If you've been paying attention to my Twitter account, you've probably seen a reference or two about how I've been calculating the positions of astronomical bodies. Well, today I release part of that to you.
The above code is pretty much a direct port of Keith Burnett's implementation here. Outside of porting, my only changes were some code clean up and having the timezone be calculated automatically for the longitude given. This means that you will always get back a time stamp that is local to the point of origin.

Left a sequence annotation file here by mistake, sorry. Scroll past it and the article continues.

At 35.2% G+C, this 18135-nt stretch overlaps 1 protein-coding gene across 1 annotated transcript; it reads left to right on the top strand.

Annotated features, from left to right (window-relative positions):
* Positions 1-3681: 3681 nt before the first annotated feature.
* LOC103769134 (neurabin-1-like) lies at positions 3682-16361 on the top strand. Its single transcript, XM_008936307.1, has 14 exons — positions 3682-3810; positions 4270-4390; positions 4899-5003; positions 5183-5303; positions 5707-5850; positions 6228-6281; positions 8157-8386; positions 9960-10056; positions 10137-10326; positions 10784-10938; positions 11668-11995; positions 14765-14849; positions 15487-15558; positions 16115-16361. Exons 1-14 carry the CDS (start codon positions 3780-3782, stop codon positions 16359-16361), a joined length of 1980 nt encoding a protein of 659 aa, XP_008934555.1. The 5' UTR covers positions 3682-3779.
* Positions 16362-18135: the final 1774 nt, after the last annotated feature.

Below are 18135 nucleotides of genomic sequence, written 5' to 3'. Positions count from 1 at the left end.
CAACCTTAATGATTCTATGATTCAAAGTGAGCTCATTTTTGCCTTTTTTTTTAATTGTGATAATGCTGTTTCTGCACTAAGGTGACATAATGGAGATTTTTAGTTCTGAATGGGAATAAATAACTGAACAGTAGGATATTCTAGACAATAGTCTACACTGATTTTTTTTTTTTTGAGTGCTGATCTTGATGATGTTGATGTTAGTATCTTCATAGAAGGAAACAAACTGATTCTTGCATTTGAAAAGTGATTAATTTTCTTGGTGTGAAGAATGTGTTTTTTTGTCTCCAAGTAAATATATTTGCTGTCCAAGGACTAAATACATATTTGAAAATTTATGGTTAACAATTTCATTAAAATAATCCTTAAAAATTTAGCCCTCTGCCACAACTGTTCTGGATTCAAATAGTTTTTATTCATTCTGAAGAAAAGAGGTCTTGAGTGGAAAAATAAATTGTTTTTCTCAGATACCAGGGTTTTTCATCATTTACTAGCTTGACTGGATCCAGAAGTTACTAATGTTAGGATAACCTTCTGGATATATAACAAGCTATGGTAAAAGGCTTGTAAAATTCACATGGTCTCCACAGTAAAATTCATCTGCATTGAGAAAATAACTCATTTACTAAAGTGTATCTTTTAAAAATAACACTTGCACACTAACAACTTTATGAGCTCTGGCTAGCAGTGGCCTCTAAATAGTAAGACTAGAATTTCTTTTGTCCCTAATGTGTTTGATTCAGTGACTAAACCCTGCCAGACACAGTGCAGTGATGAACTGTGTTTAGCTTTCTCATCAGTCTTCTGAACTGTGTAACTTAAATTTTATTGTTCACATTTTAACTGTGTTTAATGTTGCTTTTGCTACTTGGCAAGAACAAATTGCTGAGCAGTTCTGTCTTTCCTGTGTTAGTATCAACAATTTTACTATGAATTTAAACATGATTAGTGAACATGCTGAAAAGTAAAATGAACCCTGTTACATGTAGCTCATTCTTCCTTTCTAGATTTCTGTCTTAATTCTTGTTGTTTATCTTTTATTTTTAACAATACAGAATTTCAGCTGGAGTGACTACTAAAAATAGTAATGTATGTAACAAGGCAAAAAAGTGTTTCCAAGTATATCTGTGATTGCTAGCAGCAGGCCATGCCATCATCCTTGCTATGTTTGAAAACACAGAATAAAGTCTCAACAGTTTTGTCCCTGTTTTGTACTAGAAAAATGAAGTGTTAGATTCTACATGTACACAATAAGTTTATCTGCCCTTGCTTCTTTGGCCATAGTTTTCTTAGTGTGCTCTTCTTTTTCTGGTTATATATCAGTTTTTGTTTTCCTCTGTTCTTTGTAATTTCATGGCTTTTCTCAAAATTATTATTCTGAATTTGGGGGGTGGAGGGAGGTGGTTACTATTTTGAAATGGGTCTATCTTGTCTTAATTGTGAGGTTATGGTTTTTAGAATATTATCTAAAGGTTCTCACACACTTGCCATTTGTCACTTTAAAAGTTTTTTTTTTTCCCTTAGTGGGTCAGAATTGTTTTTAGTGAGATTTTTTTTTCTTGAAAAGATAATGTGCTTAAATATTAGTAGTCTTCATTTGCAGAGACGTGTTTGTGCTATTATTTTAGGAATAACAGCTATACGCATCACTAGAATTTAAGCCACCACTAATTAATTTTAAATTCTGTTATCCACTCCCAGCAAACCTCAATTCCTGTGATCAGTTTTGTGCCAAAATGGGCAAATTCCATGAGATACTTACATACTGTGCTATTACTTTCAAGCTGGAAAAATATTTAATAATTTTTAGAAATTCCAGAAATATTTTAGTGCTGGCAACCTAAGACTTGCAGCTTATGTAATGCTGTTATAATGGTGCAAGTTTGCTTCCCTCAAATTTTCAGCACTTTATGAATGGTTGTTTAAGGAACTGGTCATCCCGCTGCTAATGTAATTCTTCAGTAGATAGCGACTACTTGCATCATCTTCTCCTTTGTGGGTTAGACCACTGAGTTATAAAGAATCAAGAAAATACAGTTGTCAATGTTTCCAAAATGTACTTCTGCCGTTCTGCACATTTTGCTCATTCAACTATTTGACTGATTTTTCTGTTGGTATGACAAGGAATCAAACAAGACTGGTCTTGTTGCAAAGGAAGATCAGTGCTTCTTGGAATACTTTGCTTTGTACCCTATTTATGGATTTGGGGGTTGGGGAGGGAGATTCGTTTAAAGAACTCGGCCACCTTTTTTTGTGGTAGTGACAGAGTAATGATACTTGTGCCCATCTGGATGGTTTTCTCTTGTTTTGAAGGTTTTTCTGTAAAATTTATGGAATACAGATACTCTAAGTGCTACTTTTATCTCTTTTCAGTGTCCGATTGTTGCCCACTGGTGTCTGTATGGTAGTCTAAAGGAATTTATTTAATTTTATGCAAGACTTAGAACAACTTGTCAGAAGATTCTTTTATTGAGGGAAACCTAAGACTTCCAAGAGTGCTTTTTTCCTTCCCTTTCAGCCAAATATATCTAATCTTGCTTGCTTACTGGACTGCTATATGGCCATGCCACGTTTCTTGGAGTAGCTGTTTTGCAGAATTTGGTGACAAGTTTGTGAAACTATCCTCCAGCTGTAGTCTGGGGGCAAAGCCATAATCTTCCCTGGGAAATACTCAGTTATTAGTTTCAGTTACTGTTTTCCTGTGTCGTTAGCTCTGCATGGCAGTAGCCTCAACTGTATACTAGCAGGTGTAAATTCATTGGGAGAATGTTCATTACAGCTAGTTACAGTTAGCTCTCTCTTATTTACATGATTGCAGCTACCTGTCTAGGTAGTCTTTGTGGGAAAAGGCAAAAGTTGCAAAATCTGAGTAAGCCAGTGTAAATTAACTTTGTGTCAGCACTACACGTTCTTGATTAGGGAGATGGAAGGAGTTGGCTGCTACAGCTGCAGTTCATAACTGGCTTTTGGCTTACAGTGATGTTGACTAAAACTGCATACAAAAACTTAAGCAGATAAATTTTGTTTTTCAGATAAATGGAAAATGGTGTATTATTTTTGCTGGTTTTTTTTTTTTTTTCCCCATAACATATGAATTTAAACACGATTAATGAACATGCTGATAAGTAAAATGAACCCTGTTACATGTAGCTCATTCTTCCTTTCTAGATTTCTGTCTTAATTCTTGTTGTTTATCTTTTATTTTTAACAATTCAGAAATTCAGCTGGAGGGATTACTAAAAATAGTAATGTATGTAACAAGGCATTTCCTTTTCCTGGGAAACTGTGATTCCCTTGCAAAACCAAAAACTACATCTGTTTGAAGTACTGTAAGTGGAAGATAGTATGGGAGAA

How to Use
Moon::calculateMoonTimes(month, day, year, latitude, longitude);
- print_r(Moon::calculateMoonTimes(6, 28, 2011, 36.754478, -96.110291));
The above code will output the following result:
- stdClass Object ( [moonrise] => 1309246800 [moonset] => 1309300560 )
Moonrise and moonset, as stated previously, are a Unix time stamp local to the latitude and longitude given.